Pathological diagnosis was also analyzed in relation to neuroimaging (MRI) features: localization of the lesion and presence or absence of infiltration, calcification, edema, cysts and contrast enhancement.

The student's t test (two-tailed) was used to evaluate differences between age, age at seizure onset, duration of follow-up, seizure frequency, duration of follow-up. Fisher's exact test (two-tailed) were used to assess the association of the two groups in relation to the presence of generalized tonic-clonic seizures (GTCS) and simple partial seizure (SPS) and characteristics of EEG. The others aspects didn't allow statistical analysis because of the small number of patients.



In this series there were 12 males and 9 females. There were 9 cases of ganglioglioma (42.8%), 5 pilocytic astrocytoma, 3 ganglioneuroma, 2 dysembryoplastic neuroepithelial tumor (DNET), 1 pleomorphic xanthoastrocytoma, and 1 case of meningioangiomatosis associated to mesial temporal sclerosis.

The mean follow-up time was 22 months (3 to 63 mo) and the outcome was evaluated according to Engel's classification; 76.2% of the patients were classified in class I, 14.3% in II and 9.5% in III. All patients were submitted to total tumor resection except for two who needed a second procedure due to partial resection at the time of the first surgery. No tumoral recurrence has been detected up to this moment. The surgical procedure consisted of lesionectomy in all patients. Seven out of the 10 patients with neocortical lesions also had a partial resection of the mesial temporal structures; all these patients had had a suggestion of memory impairment in the neuropsychological evaluation; two also presented signs of mesial temporal sclerosis on MRI and in four the lesions were located in the inferior basal temporal lobe, nearby the mesial structures. Three patients with small circumscribed lesions involving the neocortex did not have any mesial resection. Examples of the resections (involving the mesial temporal structures or not) can be seen in Figures 1 and 2.




All patients classes II and III had been submitted to mesial and neocortical resections and there were no differences related to location, pathological diagnosis or duration of the follow-up in patients seizure-free or not (Table 1). There were differences between patients classes I (seizure free) and II and III (no-seizure free) in relation to duration of epilepsy, age at the evaluation and age of epilepsy onset. The mean duration of epilepsy was 7.56 y, the age at the time of the surgery, 14.2 y and age of epilepsy onset 6.68y in patients seizure free. In the ones who continue to present seizures, the mean duration of epilepsy was 15.8 y, the age at the time of the surgery, 28.4 y and age at the time of epilepsy onset 12.6y, but no significant association with prognosis was found (Table 2).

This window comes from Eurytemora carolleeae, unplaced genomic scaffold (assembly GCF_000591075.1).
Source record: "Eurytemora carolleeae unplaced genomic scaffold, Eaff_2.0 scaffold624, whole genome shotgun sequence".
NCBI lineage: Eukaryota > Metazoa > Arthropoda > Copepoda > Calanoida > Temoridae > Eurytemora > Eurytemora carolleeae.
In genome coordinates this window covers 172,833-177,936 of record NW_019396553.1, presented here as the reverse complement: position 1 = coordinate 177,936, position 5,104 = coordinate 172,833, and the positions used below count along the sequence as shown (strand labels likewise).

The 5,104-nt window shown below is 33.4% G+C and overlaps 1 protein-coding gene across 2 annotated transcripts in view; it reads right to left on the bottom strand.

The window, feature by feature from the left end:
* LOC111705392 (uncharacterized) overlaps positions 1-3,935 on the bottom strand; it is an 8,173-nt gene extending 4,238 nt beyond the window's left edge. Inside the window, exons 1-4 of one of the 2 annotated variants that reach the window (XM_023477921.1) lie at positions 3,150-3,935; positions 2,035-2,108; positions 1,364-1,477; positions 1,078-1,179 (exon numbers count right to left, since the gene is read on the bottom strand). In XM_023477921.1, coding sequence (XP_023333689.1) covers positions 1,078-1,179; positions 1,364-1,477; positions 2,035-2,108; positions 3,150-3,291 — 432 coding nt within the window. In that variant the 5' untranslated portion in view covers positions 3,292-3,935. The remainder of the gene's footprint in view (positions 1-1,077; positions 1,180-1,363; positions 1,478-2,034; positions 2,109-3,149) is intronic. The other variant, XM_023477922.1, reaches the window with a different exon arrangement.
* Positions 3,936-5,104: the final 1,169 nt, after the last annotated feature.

All patients were considered refractory to medical treatment and presented complex partial seizures (CPS). In the seizure free group the seizure frequency ranged from 2 to 45 per month (mean: 10.25) and in the non seizure free group ranged from 6 to 180 (mean: 52.8). Nine (56.25%) of the first group of patients also had SPS and in the other group one patient had SPS (20%). Eight patients (38.1%) presented GTCS, six (37.5%) in group I and one (20%) in the non seizure free group. Five patients had presented status epilepticus. Also in these data no significant association was found (Table 2).

Seventeen patients had normal neurological examinations; one was moderately mental retarded, two had asymmetry of the 2/3 lower part of the face and one, skin signs of neurofibromatosis. None of these patients had family history of epilepsy.

All patients had interictal EEGs and 12, also ictal recordings. The EEGs displayed localized interictal findings in 9 patients (56.25%) only in the seizure-free group. The ictal studies were lateralizatory in 6 out of 8 (75%) in the seizure free group and 3 out of 3 in the other group (Table 3).



Eleven out of all patients had abnormal CT scans, which showed hipoattenuated lesions in 6, cystic lesions in 3, calcification in 3 and contrast enhacement in six.

A detailed analysis of the lesions was allowed by MRI and the patients were classified according to its findings in 3 Groups: 1- mesial TL involvement (42.8%); 2- neocortical TL involvement (47.6%) and 3- mesial and neocortical involvement (9.5%), but specific histological characteristics of the tumors were not discernible by MRI (Table 4 and Figure 3).




SPECT images were obtained during interictal period in 10 patients and were abnormal in 9, showing hypoperfusion in the area of the tumor in 8 and hyperperfusion in 1. Hyperperfusion was demonstrated in all 6 patients who had ictal SPECT studies.